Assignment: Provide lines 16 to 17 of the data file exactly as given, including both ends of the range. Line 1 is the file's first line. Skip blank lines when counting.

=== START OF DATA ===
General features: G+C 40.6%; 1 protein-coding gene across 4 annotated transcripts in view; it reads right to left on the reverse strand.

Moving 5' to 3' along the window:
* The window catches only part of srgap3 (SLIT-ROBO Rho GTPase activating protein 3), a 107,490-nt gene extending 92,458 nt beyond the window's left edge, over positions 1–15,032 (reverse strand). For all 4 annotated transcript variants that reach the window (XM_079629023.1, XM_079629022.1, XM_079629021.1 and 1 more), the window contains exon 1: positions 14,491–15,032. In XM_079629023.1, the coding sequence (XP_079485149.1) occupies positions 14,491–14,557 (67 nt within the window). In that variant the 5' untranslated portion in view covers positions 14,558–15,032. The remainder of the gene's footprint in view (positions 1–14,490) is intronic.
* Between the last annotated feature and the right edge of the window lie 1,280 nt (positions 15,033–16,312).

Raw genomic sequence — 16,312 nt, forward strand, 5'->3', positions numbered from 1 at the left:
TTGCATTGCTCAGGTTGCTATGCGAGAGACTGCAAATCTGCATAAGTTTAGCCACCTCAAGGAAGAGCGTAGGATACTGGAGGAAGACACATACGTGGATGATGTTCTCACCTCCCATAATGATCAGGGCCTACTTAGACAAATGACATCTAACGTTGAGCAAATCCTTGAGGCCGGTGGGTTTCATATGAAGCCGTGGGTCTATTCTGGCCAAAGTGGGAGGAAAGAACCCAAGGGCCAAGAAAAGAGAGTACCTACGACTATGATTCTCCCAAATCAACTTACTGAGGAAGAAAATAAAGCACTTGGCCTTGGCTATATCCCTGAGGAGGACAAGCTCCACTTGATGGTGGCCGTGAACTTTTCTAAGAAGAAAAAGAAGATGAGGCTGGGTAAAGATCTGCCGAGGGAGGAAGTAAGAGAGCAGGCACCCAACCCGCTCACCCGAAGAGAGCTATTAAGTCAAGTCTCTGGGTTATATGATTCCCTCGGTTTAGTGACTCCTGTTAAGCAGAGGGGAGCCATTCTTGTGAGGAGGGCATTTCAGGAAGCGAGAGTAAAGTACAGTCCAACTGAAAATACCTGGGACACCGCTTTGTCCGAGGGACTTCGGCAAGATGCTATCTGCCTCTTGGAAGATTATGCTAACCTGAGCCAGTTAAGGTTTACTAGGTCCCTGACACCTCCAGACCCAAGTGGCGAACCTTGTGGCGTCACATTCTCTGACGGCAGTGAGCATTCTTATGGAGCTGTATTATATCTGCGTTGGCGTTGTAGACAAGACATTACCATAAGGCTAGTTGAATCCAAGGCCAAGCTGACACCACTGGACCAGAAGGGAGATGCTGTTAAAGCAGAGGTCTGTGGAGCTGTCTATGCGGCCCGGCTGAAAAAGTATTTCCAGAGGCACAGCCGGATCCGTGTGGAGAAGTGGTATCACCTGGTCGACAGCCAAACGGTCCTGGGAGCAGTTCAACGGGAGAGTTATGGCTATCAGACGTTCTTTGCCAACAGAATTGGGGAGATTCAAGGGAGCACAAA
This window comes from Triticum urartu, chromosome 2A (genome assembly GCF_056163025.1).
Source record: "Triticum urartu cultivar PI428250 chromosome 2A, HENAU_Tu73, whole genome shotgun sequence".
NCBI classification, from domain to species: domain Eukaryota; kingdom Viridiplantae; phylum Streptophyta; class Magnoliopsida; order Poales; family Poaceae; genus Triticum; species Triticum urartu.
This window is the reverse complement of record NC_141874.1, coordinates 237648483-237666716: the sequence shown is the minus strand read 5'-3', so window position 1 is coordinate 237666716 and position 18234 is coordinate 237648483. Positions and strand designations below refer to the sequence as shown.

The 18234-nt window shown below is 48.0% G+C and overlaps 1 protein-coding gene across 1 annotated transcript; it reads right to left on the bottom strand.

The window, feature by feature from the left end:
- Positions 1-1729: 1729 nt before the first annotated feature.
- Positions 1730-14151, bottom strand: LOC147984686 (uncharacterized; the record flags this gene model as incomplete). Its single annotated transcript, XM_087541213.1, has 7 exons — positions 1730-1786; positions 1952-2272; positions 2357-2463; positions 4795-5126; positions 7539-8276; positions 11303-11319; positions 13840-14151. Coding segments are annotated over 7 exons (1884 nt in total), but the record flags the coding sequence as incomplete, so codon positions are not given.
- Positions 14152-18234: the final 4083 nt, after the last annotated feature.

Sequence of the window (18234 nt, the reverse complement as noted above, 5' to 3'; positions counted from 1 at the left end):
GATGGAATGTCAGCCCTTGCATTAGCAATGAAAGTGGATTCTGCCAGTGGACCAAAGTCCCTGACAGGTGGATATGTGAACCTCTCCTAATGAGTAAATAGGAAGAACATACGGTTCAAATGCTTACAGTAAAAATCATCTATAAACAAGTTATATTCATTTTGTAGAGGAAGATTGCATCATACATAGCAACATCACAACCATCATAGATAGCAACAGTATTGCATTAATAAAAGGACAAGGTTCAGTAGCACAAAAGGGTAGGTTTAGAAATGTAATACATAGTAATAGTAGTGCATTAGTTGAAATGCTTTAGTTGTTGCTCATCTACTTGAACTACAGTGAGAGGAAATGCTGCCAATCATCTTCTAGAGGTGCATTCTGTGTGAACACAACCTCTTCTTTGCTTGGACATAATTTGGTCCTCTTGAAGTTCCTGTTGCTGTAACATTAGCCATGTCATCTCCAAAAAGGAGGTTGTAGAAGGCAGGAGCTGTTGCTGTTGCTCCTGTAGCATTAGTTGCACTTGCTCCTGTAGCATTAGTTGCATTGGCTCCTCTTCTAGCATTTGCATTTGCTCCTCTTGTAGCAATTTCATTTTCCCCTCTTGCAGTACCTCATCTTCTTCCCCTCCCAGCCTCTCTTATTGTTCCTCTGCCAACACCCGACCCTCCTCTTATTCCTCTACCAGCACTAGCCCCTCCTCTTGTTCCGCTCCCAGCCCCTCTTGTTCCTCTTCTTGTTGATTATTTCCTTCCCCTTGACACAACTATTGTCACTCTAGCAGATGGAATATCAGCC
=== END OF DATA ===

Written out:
Sequence of the window (18234 nt, the reverse complement as noted above, 5' to 3'; positions counted from 1 at the left end):
GATGGAATGTCAGCCCTTGCATTAGCAATGAAAGTGGATTCTGCCAGTGGACCAAAGTCCCTGACAGGTGGATATGTGAACCTCTCCTAATGAGTAAATAGGAAGAACATACGGTTCAAATGCTTACAGTAAAAATCATCTATAAACAAGTTATATTCATTTTGTAGAGGAAGATTGCATCATACATAGCAACATCACAACCATCATAGATAGCAACAGTATTGCATTAATAAAAGGACAAGGTTCAGTAGCACAAAAGGGTAGGTTTAGAAATGTAATACATAGTAATAGTAGTGCATTAGTTGAAATGCTTTAGTTGTTGCTCATCTACTTGAACTACAGTGAGAGGAAATGCTGCCAATCATCTTCTAGAGGTGCATTCTGTGTGAACACAACCTCTTCTTTGCTTGGACATAATTTGGTCCTCTTGAAGTTCCTGTTGCTGTAACATTAGCCATGTCATCTCCAAAAAGGAGGTTGTAGAAGGCAGGAGCTGTTGCTGTTGCTCCTGTAGCATTAGTTGCACTTGCTCCTGTAGCATTAGTTGCATTGGCTCCTCTTCTAGCATTTGCATTTGCTCCTCTTGTAGCAATTTCATTTTCCCCTCTTGCAGTACCTCATCTTCTTCCCCTCCCAGCCTCTCTTATTGTTCCTCTGCCAACACCCGACCCTCCTCTTATTCCTCTACCAGCACTAGCCCCTCCTCTTGTTCCGCTCCCAGCCCCTCTTGTTCCTCTTCTTGTTGATTATTTCCTTCCCCTTGACACAACTATTGTCACTCTAGCAGATGGAATATCAGCC